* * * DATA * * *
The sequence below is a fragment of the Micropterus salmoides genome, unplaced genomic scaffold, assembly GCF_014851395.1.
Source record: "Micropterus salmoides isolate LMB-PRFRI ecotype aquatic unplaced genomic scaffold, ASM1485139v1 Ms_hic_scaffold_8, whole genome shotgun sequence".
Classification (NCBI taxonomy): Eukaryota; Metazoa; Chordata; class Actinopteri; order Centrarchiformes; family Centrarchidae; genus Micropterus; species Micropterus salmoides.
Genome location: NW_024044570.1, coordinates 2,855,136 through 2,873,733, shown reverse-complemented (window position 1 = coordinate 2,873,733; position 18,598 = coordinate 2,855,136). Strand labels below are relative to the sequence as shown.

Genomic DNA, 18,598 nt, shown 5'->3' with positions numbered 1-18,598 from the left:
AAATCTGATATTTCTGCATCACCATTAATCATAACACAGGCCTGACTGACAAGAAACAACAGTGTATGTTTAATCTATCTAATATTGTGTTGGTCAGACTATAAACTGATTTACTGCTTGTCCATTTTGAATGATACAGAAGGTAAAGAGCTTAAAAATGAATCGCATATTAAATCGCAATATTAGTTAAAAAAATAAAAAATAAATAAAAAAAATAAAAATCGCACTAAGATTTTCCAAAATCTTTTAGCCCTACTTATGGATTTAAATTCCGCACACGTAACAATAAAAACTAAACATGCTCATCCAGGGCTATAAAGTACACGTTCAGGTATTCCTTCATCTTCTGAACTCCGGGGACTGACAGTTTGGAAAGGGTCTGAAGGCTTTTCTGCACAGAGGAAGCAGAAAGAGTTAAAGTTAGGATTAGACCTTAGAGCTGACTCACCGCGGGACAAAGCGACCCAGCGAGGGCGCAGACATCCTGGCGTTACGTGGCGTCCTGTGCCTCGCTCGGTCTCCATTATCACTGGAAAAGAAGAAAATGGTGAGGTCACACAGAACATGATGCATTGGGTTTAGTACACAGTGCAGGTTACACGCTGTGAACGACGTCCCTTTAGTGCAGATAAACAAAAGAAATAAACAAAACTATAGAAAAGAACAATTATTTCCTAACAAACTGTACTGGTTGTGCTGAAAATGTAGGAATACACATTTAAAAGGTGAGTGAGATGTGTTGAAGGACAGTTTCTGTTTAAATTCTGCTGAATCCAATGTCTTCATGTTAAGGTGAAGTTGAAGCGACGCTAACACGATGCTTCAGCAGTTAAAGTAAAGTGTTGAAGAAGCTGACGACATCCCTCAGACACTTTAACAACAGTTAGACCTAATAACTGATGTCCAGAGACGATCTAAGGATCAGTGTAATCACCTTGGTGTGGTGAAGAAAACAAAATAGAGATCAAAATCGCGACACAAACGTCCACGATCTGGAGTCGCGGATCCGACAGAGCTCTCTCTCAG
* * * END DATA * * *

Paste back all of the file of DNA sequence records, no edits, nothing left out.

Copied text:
The sequence below is a fragment of the Micropterus salmoides genome, unplaced genomic scaffold, assembly GCF_014851395.1.
Source record: "Micropterus salmoides isolate LMB-PRFRI ecotype aquatic unplaced genomic scaffold, ASM1485139v1 Ms_hic_scaffold_8, whole genome shotgun sequence".
Classification (NCBI taxonomy): Eukaryota; Metazoa; Chordata; class Actinopteri; order Centrarchiformes; family Centrarchidae; genus Micropterus; species Micropterus salmoides.
Genome location: NW_024044570.1, coordinates 2,855,136 through 2,873,733, shown reverse-complemented (window position 1 = coordinate 2,873,733; position 18,598 = coordinate 2,855,136). Strand labels below are relative to the sequence as shown.

Genomic DNA, 18,598 nt, shown 5'->3' with positions numbered 1-18,598 from the left:
AAATCTGATATTTCTGCATCACCATTAATCATAACACAGGCCTGACTGACAAGAAACAACAGTGTATGTTTAATCTATCTAATATTGTGTTGGTCAGACTATAAACTGATTTACTGCTTGTCCATTTTGAATGATACAGAAGGTAAAGAGCTTAAAAATGAATCGCATATTAAATCGCAATATTAGTTAAAAAAATAAAAAATAAATAAAAAAAATAAAAATCGCACTAAGATTTTCCAAAATCTTTTAGCCCTACTTATGGATTTAAATTCCGCACACGTAACAATAAAAACTAAACATGCTCATCCAGGGCTATAAAGTACACGTTCAGGTATTCCTTCATCTTCTGAACTCCGGGGACTGACAGTTTGGAAAGGGTCTGAAGGCTTTTCTGCACAGAGGAAGCAGAAAGAGTTAAAGTTAGGATTAGACCTTAGAGCTGACTCACCGCGGGACAAAGCGACCCAGCGAGGGCGCAGACATCCTGGCGTTACGTGGCGTCCTGTGCCTCGCTCGGTCTCCATTATCACTGGAAAAGAAGAAAATGGTGAGGTCACACAGAACATGATGCATTGGGTTTAGTACACAGTGCAGGTTACACGCTGTGAACGACGTCCCTTTAGTGCAGATAAACAAAAGAAATAAACAAAACTATAGAAAAGAACAATTATTTCCTAACAAACTGTACTGGTTGTGCTGAAAATGTAGGAATACACATTTAAAAGGTGAGTGAGATGTGTTGAAGGACAGTTTCTGTTTAAATTCTGCTGAATCCAATGTCTTCATGTTAAGGTGAAGTTGAAGCGACGCTAACACGATGCTTCAGCAGTTAAAGTAAAGTGTTGAAGAAGCTGACGACATCCCTCAGACACTTTAACAACAGTTAGACCTAATAACTGATGTCCAGAGACGATCTAAGGATCAGTGTAATCACCTTGGTGTGGTGAAGAAAACAAAATAGAGATCAAAATCGCGACACAAACGTCCACGATCTGGAGTCGCGGATCCGACAGAGCTCTCTCTCAG